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An Intriguing Explanation of Earth’s Glacial-Interglacial Cycles

February 27, 2019
By Daniel W. Nebert

Ice cores from Antarctica and Greenland have provided enormous insight into Earth’s climate over the past 800,000 years; in 2017 a deeper ice core may soon provide additional information, dating back 2.7 million years.

Ice cores are drilled in areas free of glaciers — meaning that snow has fallen and become compacted century after century. Ice cores reveal clues about past climate periods, specifically implications of global temperatures, combined with atmospheric CO2and O2 levels (bubbles trapped in the ice).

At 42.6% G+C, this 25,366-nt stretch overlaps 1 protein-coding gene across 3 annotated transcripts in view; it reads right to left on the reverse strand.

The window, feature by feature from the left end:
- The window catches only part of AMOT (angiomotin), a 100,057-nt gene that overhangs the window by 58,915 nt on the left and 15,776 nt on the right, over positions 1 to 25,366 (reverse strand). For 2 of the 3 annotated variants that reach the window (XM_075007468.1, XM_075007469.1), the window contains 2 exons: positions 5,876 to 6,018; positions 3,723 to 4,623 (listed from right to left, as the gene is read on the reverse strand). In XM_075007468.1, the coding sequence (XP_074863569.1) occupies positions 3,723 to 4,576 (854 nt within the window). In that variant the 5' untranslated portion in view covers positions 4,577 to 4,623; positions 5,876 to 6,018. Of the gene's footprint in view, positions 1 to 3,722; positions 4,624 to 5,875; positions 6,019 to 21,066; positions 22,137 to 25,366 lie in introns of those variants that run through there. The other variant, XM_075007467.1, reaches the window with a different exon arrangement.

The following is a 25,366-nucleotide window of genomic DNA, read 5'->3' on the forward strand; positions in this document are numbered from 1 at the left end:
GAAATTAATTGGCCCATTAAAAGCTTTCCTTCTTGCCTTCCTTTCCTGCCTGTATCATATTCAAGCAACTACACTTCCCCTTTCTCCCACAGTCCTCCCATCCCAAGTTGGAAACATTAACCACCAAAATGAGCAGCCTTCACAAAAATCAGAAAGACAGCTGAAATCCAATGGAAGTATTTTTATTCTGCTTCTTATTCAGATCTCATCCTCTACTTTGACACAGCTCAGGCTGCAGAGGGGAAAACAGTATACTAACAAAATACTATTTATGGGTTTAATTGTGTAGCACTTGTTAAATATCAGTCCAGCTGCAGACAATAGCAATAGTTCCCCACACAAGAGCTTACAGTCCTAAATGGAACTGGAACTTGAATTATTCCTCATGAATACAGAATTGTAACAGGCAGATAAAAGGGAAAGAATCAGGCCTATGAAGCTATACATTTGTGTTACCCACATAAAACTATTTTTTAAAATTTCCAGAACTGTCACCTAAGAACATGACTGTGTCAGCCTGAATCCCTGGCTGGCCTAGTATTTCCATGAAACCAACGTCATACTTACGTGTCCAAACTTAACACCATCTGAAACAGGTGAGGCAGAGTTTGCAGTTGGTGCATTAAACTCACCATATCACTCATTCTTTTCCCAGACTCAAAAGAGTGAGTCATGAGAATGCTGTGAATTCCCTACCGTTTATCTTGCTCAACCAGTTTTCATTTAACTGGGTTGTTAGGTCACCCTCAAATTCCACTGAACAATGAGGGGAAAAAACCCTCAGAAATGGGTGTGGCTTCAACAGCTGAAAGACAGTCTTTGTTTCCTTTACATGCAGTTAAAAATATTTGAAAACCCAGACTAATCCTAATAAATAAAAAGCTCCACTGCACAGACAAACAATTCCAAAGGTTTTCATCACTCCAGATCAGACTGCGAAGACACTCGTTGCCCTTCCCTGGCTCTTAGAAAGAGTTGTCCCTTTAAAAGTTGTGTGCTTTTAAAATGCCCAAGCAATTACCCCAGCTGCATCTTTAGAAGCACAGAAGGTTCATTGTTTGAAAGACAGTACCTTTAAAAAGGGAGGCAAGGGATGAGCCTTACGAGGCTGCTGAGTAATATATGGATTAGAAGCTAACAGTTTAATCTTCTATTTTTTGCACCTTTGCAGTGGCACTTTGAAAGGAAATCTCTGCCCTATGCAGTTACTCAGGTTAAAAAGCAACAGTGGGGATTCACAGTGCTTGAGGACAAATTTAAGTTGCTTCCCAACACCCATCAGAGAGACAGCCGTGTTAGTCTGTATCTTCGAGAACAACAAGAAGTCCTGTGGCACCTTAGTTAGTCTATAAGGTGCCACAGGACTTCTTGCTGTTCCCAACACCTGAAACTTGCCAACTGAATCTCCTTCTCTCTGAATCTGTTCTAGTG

From these ice cores we know Earth’s climate has been cyclical. Milankovitch cycles, named in honor of the 1920s discoverer, a Serbian physicist/astronomer, comprise Glacial Periods of about 100,000 years interspersed with Interglacial Periods of about 10,000 years; additional warming and cooling episodes occur, inside these two major Periods. What has remained a mystery — is why these cycles occur with relative regularity.

Milankovitch postulated these cycles are caused by variations in: precession(change in orientation of Earth’s rotational axis, relative to its previous rotational orientation — best exemplified by precession of a child’s spinning top); eccentricity (amount by which Earth’s orbit around the sun deviates from a perfect circle); and axial tilt (angle between Earth’s rotational axis and orbital axis). These three entities are also influenced by gravitational pull of other planets, especially Jupiter because of its large mass.

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